The current state of Barbados’ capital city, Bridgetown, is the result of years of neglect, Minister of Culture, Sports and Youth Stephen Lashley has charged.
However, speaking in Parliament today, he said the Freundel Stuart administration was prepared to fix the problems.
Contributing to debate on a resolution for the vesting of approximately 534.5 square metres of Crown land in Bridgetown for a $14.5 million synagogue restoration project, he said one of the primary objectives was to create a multipurpose heritage attraction in Bridgetown.
“For quite some time there has been the clamour and certainly many persons have been talking about the fact that Bridgetown is fast becoming a dead city. Persons have observed that buildings are not being restored and a host of . . . comments that were designed, I believe, to bring attention to real issues facing Bridgetown,” said Lashley.
“I don’t believe we can put our heads in the sand and not recognize that over the years neglect has set in, in relation to the look and feel of Bridgetown,” he told members of Parliament, while suggesting that this was one reason the move was made to have Bridgetown and its Garrison listed as a UNESCO World Heritage Site some years ago.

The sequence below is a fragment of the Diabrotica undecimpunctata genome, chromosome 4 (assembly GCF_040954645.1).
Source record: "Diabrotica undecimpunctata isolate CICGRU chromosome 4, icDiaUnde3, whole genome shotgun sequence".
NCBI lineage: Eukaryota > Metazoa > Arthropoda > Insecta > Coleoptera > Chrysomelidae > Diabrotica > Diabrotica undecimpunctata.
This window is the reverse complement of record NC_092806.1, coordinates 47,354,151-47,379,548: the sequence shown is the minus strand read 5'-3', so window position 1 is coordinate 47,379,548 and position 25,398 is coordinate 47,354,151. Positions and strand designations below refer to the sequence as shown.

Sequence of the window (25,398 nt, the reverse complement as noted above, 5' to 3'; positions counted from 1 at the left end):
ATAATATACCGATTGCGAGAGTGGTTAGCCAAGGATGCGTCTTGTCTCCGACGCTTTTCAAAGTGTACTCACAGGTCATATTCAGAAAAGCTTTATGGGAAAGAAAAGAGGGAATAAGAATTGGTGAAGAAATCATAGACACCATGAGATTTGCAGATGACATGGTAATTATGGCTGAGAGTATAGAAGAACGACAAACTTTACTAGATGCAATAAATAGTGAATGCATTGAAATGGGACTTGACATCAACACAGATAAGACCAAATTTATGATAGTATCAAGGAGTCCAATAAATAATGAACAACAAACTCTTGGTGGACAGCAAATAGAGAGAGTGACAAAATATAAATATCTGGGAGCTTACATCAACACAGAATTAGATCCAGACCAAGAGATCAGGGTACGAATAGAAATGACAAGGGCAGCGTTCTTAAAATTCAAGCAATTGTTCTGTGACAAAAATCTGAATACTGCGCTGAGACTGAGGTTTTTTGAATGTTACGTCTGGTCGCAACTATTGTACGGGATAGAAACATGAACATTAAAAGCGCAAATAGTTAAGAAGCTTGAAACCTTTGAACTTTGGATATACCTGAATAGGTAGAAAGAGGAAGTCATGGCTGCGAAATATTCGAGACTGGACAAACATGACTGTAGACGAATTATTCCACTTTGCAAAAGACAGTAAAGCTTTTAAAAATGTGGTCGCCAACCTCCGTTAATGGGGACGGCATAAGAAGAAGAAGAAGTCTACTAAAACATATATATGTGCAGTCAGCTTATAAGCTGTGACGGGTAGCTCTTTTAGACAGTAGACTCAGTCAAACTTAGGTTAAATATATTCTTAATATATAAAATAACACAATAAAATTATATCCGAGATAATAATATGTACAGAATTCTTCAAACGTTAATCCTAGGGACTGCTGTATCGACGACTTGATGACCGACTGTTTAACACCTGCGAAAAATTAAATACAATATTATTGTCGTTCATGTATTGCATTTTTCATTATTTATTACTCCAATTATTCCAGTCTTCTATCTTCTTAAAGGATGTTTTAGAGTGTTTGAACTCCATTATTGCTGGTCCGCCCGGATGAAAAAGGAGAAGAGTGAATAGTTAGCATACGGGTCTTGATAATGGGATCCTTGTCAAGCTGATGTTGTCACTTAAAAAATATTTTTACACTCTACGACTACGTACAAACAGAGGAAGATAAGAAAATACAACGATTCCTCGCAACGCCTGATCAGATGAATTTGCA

Lashley said Government was also committed to providing the necessary incentives – including relief from Value Added Tax and import duties – under the Cultural Industries Development Act as “encouragement to potential developers to proceed along the very important task of the refurbishment of cultural buildings and certainly sites of historic significance”.
However, Lashley said there was a need for more rapid response from Government once approval was given for the restoration of key cultural projects in Barbados.
“So we have agreed, both myself and the Minister of Finance [Chris Sinckler], that going forward we will have to map out a more rapid response to applications under the Cultural Industries Development Act. That is absolutely necessary if of course the key objectives of the legislation are to be met,” he said.
In her contribution to the debate, Member of Parliament for St Thomas Cynthia Forde spoke of the the need for more attractions in The City.
The Opposition MP recalled that Prime Minister Freundel Stuart had once stated that he would like to see another 40,000 visitors come to Barbados. She also acknowledged that Bridgetown and its historic Garrison had achieved the status of a World Heritage Site.
However, she pointed to the need for better lighting and properly paved roads in the City, saying “Bridgetown is looking a bit tacky.
“There are uneven sidewalks, potholes and poor signage. Lighting in some areas is poor. There are many pedestrians who have to walk from the upper bus stand to the lower bus stand under poor lighting,” she told the House.
Forde also complained that even Baxters Road, which was once a lively meeting point for many Barbadians, was today is a veritable ghost town at night.